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Camelina water use and seed yield response to irrigation scheduling in an arid environment

Hunsaker, D. J., French, A. N., Thorp, K. R.
Irrigation science 2013 v.31 pp. 911
Camelina sativa, agronomic traits, alternative crops, crop coefficient, evapotranspiration, heat, irrigation scheduling, lipid content, remote sensing, seed oils, seed yield, soil water, soil water balance, soil water content, Arizona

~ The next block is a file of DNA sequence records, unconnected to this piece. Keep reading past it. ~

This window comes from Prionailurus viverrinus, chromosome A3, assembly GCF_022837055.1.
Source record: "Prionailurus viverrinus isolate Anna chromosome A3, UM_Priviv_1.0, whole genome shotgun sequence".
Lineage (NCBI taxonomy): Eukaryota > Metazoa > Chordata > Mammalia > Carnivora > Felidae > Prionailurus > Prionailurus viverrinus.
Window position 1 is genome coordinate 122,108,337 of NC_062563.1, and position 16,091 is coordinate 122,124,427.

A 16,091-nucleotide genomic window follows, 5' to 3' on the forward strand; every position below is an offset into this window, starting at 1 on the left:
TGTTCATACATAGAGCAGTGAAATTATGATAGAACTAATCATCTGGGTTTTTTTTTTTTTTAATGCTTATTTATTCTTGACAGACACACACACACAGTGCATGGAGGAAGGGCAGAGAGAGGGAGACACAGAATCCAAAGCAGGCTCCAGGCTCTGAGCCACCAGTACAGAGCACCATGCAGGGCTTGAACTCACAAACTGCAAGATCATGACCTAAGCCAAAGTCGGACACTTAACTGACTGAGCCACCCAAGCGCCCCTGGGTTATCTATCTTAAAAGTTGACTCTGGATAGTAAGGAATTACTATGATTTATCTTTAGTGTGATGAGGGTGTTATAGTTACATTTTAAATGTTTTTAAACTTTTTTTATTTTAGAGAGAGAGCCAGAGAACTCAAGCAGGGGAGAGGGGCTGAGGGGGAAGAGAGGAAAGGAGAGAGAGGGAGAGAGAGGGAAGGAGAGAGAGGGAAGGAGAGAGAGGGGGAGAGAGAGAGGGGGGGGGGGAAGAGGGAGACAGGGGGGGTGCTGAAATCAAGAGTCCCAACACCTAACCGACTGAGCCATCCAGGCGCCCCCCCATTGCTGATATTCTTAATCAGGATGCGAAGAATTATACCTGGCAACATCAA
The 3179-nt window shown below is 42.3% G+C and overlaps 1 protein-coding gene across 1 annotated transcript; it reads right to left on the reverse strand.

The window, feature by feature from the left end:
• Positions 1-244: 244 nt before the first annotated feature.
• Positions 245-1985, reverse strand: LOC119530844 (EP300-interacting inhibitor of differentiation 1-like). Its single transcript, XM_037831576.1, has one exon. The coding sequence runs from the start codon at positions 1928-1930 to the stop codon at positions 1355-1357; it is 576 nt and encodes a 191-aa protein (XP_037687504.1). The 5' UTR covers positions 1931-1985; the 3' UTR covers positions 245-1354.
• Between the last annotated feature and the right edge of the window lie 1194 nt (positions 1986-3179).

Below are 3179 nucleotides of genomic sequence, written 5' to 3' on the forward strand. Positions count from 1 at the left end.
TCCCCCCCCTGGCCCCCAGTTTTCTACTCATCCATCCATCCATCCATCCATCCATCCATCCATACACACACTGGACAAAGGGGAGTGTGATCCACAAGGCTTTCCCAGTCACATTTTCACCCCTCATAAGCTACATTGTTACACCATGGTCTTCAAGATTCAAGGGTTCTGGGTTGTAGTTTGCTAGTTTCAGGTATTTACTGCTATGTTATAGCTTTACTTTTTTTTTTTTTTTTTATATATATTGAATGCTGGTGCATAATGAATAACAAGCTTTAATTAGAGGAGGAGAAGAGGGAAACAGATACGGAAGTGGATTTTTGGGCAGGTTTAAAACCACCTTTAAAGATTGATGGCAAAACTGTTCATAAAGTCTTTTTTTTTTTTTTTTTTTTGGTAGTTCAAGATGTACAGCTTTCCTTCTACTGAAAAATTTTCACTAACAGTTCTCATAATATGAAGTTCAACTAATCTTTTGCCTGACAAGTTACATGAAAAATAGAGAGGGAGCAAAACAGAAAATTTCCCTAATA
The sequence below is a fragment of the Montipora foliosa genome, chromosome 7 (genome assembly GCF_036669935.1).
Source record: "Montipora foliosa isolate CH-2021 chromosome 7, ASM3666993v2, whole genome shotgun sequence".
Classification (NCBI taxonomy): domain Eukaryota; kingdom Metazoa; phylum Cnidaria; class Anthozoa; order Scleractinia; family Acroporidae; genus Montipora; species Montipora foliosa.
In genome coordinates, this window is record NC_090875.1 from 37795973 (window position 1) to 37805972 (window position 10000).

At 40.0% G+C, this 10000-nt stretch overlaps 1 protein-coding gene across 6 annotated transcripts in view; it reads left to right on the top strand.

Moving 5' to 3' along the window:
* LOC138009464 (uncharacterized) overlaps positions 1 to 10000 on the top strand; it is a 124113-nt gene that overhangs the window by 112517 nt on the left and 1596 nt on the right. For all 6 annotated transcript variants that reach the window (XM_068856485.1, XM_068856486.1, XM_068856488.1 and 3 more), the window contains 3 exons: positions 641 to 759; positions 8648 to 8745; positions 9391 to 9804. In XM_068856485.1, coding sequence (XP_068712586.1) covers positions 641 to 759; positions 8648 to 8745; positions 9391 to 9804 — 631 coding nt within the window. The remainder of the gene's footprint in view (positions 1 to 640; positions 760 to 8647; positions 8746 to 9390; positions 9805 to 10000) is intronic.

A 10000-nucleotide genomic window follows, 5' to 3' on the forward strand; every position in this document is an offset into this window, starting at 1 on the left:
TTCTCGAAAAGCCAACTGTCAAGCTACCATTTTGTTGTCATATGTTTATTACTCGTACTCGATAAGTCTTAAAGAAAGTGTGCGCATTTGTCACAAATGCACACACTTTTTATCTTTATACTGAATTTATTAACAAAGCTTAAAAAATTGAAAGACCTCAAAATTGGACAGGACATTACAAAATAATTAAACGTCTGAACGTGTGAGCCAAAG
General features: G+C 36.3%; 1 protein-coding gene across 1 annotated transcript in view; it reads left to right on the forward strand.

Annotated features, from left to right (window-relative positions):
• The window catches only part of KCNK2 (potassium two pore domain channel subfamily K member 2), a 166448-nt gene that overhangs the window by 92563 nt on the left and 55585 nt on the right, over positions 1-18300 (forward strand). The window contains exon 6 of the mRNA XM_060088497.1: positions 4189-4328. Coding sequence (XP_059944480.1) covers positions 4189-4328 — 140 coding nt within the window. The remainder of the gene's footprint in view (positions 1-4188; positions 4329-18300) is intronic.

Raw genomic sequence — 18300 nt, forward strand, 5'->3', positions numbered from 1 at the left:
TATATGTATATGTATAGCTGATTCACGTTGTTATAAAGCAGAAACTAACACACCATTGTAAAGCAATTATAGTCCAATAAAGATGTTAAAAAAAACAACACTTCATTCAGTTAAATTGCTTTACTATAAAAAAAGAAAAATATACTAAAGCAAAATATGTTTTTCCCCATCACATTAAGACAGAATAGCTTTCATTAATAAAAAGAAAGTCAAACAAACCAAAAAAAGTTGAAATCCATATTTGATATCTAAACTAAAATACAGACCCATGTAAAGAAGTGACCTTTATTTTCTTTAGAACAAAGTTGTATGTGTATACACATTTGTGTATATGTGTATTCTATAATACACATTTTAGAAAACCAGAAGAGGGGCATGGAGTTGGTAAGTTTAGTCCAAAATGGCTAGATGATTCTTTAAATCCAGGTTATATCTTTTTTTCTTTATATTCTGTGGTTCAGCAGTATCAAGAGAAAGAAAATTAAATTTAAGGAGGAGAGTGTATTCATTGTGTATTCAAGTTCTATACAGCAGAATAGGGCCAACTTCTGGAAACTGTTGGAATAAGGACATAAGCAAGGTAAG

Camelina sativa (L.) Crantz is a promising, biodiesel-producing oilseed that could potentially be implemented as a low-input alternative crop for production in the arid southwestern USA. However, little is known about camelina’s water use, irrigation management, and agronomic characteristics in this arid environment. Camelina experiments were conducted for two seasons (Jan. to May) in Maricopa, Arizona to evaluate the effectiveness of previously developed heat-unit and remote sensing basal crop coefficient (Kcb) models for predicting camelina crop evapotranspiration (ET) and irrigation scheduling. The experiments also evaluated the effects of two different irrigation scheduling frequencies and two levels of seasonal N applications on the final seed yield and oil content of camelina. A heat-unit based Kcb method was updated and validated during the second experiment to predict ET to within 12-13%. The remote sensing based Kcb method provided estimates of ET within 7-10%. Seed yield for treatments varied from about 1300-1750 kg ha-1 in both years, with yields above 2000 kg ha-1 for some individual plots. Seed oil contents were remarkably high, 45 to 54%. Under well-watered irrigation scheduling, maximum camelina seasonal water use (i.e., ET) was found to be no more than about 490 mm, revealing that camelina is a much lower water user compared with traditional crops grown at the same time in the area, such as spring wheat. Camelina ET was reduced when the soil water depletion reached about 60-65%, though seed yield reduction due to that level of soil water stress was minimal. However, the experiments confirmed earlier findings that seed yield will decrease rapidly when soil water depletion reaches about 70% and beyond. The experiments also suggest that for optimum yield a split application of N totaling about 100 kg N ha-1 is required. Further investigations are needed to characterize camelina yield response over a wider range of irrigation and N inputs, including testing of other varieties.